In part 1 of this blog I broadly described the benefits of mindfulness and what it involves. Here I dig into the detail, outlining the parts of the brain that appear, on the basis of a recent review of many brain scanning studies, to be most consistently impacted by the regular practice of mindfulness.
NEUROPLASTICITY IN ACTION?
Using MRI scanning to focus on differences in the physical structure of brains has revealed that the anterior cingulate cortex (highlighted in yellow in the below image), often implicated in studies of attention, is physically thicker and the underlying white matter denser in practitioners of mindfulness who are highly experienced as opposed to those who are relatively inexperienced.
Moderate to severe stress is associated with high levels of circulating cortisol (a “stress” hormone). This is associated with increased density in the amygdala (highlighted in red in the below image) – a structure deep within the tips of the left and right temporal lobes and vital for orchestrating rapid responses to perceived danger. Decreased tissue density is observed within several prefrontal regions and the hippocampus – which also resides within the core of the temporal lobes – serving several memory-related functions and vital for many aspects of cognition. Regular practice of mindfulness appears to reverse this. Cognitive impairment is reduced and presumably an increase in synaptic connectivity accounts for the increase in tissue density within the hippocampal / prefrontal cortex. The enlarged amygdala shrink – presumably due to reductions in the number of synaptic connections between neurons in this region – which is also associated with a reduction in anxious feelings / the attenuation of heightened perception of threat, back down to normal levels.
The default mode network (DMN) describes a group of brain areas that are activated in MRI brain scanning studies when participants are “in between tasks”. At first these activations were thought to reflect the brain at “rest” or in “default mode.” After a few more years of research, during which this same set of activations cropped up under circumstances that couldn’t reasonably be described as “restful” the original conclusion was revised. Considering all the studies in which the DMN kicked into action it seemed much more likely that it relates instead to “mind-wandering.”
In the original studies, when the participant was instructed to “rest” they would invariably use this period to self-reflect or daydream about something completely unrelated to the experimental task (I certainly did when I volunteered for various MRI studies – it’s impossible not to – anyone that’s seen Ghostbusters should know that).
A couple of years ago when I conducted a series of interviews (British Neuroscience Conversations) with various big hitting neuroscientists at the British Neuroscience Association’s conference, neuropsychopharmacologist Prof David Nutt pointed out that, if our “ego” or the “self” lives anywhere in the brain the Default Mode Network is the best candidate.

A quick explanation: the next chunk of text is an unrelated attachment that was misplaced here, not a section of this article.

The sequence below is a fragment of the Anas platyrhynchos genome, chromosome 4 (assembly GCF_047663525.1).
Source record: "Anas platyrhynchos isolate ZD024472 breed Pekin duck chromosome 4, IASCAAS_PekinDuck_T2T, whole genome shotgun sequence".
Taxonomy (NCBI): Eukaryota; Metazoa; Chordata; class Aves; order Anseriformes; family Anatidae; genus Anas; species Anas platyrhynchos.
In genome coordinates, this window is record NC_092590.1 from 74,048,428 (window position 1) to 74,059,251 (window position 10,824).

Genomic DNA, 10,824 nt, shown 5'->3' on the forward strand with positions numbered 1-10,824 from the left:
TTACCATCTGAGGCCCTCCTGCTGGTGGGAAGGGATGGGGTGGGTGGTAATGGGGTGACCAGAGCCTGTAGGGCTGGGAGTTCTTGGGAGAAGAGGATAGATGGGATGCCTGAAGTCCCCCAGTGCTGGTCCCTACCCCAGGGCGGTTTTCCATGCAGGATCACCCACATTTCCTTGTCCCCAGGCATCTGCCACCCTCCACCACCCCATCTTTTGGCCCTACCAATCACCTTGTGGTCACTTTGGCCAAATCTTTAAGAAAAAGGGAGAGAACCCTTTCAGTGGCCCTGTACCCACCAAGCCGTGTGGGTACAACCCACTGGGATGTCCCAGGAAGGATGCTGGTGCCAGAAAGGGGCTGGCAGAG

The medial prefrontal cortex (labelled DMPFC for the dorsal/upper part and VMPFC for the ventral/lower part) and posterior cingulate cortex (PCC), i.e. the core DMN regions, were less active in experienced versus inexperienced mindfulness practitioners. As one of the primary aims of many mediation practices is to selflessly accept thoughts and feelings in a non-judgemental, compassionate way – the reduction in these neural correlates of “ego” may well reflect a degree of success in this endeavour.
So inspired have I been by these revelations of fairly solid early evidence attesting to a likely neuroplastic impact of regular practice of mindful meditation on brain areas involved in modulating attention, emotional responses and perhaps even ego that earlier in the year I went to Mykonos for a retreat to immerse myself properly (opening the invitation to anyone who faniced coming along).
Since then I’ve gone on to develop a #brainboost campaign for Weight Watchers in order to help tackle the obesity epidemic by getting people’s brains ready for healthier eating by practising mindful eating, performing a bit of daily brain training to boost their working memory and learning some simple brain hacks, all with a view to eating more strategically.
During my research for this project I came across a nice little book on mindful eating that I would highly recommend: it’s called Eating Mindfully by Susan Albers. Personally I find a lot of books on this topic extremely cringeworthy, but Susan Albers describes the practical tips on how to avoid mindless / emotional eating through mindfulness in a very straightforward manner.
My own book “Sort Your Brain Out” includes a chapter on the kind of foods and eating habits that are good and bad for the brain. In addition, I do a weekly science podcast available on iTunes, audioboom, libsyn and podbay, with the delectable Lliana Bird who presents every Fri and Sat nights on Radio X. And I regularly share the best of the day’s neuroscience breakthroughs on twitter (@drjacklewis).